National Play Day - Raising awareness
July 24 2018Read more
According to recent data, 94% of UK employees suffer from money worries.
At Health Assured, we’ve seen an 82% increase in financial-related calls to our helpline (July 2022 compared to July 2021). Financial worries continue to strain the health and wellbeing of employees up and down the country.
These worries are often debilitating and can significantly impact an employee’s performance. As an employer, you must provide adequate support to your employees during these difficult times. No one should have to go through these struggles alone; that’s why we’ve provided a range of techniques; so you can help your employees with the rising cost of living.
Mental health and money worries are often intricately linked. For example, when employees feel they don’t have enough money to meet life’s demands, they will likely feel low and anxious – which can impact their personal and professional lives.
Due to the stigma around talking about money, many employees are too embarrassed to discuss their financial problems and suffer in silence. To help your employees and protect their health and wellbeing, you must work to remove this stigma, encouraging employees to reach out, talk about their worries and seek the support they need.
With living costs increasing year on year, more and more employees are struggling to find ways to make ends meet. The workplace is a great place to engage and guide employees with finances – as they already engage with money through wages and pension schemes.
Your organisation must create an environment where employees feel comfortable and secure opening up about their financial worries. To help with this, we have provided some tips on how to support your employee's wellbeing during these difficult times:
Protecting and measuring the financial wellbeing of your employees is a moral duty. As such, your organisation should have a policy that protects your employees and your organisation. Such a policy may include:
The purpose of an effective financial wellbeing policy is to create a workplace that is both supportive and beneficial to your employee’s needs – helping them be happier, healthier and more productive.
It‘s no secret that a stigma is attached to financial wellbeing. Feelings of shame and embarrassment frequently prevent employees from addressing their financial struggles. These worries are personal for many individuals and, as a result, should not be discussed at work. However, with the rising cost of living, more and more people are struggling to manage their finances.
To help dismantle this stigma, your organisation must ensure that the workplace is a judgement-free environment – encouraging open and honest communication about money and personal finances. By encouraging your workforce to be open and share their experiences, you can help them realise they are not alone in their struggles.
You must take time to check in with your employees. When you engage with employees about their concerns, you must actively listen to what they share. This engagement involves being fully present without thinking about what to say next. You must consciously decide to engage with your staff, stepping into their shoes and listening with empathy and understanding. It's important to ask open-ended questions that show your engagement with the conversation. These questions will make sure your employees feel heard and understood.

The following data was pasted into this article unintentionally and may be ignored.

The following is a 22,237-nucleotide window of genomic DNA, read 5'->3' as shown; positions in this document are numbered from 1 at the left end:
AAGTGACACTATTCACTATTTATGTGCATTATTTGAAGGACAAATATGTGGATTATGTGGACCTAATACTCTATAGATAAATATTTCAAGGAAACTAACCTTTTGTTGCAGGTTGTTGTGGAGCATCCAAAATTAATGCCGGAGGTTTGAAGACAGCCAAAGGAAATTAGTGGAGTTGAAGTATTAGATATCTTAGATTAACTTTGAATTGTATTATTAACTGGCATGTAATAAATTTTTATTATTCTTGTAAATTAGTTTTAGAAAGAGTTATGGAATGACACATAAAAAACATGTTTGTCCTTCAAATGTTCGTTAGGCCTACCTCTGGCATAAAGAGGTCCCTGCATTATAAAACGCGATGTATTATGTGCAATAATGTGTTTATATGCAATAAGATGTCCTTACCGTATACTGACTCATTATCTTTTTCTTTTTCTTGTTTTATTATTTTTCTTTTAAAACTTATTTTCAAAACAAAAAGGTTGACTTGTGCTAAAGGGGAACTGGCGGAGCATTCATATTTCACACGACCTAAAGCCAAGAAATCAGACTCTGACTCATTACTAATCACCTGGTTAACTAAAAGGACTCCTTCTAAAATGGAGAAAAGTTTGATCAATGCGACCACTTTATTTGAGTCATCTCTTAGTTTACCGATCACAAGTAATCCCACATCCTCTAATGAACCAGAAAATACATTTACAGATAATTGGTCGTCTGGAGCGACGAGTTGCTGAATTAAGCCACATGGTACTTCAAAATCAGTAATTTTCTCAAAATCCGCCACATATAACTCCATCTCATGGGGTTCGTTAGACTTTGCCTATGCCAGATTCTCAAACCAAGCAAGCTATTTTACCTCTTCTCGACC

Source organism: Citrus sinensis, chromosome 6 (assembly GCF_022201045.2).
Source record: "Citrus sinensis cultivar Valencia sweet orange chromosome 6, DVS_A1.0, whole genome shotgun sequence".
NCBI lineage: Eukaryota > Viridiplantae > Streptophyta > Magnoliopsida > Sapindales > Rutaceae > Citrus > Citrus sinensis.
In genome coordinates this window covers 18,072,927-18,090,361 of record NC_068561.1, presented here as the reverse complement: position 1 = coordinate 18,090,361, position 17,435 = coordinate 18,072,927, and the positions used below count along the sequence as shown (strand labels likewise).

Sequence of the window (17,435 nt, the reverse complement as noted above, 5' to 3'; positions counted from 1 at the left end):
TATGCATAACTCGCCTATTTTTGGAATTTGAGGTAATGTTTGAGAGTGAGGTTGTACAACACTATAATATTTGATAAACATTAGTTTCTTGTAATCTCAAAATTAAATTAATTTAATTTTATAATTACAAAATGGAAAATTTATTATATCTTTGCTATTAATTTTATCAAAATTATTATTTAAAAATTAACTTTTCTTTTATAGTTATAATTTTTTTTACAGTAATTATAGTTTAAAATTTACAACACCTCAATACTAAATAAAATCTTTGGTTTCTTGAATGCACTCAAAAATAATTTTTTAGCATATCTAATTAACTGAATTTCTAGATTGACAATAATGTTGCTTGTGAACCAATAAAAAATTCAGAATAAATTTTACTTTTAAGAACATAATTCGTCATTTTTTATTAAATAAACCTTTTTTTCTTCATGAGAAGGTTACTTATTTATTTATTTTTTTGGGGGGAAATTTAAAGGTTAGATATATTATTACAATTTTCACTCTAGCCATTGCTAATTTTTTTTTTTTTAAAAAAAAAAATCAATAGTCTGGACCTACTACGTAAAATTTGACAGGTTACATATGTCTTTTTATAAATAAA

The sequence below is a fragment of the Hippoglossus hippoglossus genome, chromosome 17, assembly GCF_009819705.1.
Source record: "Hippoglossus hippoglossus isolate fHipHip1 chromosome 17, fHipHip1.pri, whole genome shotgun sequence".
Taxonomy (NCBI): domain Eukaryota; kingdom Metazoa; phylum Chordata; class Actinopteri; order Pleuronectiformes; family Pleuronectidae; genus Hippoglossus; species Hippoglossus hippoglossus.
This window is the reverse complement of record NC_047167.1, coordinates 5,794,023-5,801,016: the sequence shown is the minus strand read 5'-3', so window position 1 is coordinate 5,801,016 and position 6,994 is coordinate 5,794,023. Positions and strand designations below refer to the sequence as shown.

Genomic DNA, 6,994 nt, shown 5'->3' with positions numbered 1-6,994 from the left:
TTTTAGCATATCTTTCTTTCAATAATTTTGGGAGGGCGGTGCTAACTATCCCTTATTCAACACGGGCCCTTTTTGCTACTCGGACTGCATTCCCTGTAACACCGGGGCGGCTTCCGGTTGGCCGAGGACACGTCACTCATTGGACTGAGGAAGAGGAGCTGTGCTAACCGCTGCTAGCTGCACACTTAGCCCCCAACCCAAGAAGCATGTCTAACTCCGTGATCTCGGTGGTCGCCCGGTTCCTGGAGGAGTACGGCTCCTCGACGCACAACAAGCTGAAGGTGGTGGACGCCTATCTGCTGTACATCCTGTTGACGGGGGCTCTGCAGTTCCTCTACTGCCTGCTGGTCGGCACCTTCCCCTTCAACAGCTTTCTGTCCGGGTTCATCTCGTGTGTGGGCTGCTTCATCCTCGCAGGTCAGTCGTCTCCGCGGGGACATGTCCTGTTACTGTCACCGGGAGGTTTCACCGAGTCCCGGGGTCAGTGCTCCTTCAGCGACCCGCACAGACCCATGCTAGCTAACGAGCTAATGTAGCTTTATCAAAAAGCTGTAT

You can educate your employees by hosting a financial wellbeing workshop. This workshop will serve as an educational tool and involve an external professional: a financial expert who can teach your employees about managing their finances. These experts usually draw from their own life experiences to deliver information that resonates with your employees.
By offering this support, your workplace can become a more focused environment where employees are less likely to become distracted or disengaged by financial worries. Furthermore, by providing such guidance, your workforce will see that you actively care about their financial wellbeing, which can help motivate your employees – increasing productivity, morale and retention.
Prices in the UK continue to rise, and, at the moment, there is no sign that this will stop. As a result, you should continue to offer support throughout these difficult times. As with most worries: money worries can appear, disappear, and reappear. For many, they are a constant worry, so your organisation must provide continuous support.
This support could involve distributing monthly financial advice through internal communications (e-mails and newsletters) or weekly catchups with managers. As an employer, you have a duty of care to support the health and wellbeing of your workforce. So, as these tumultuous times continue, you must continually communicate with your employees, listening to their needs and assisting wherever possible.
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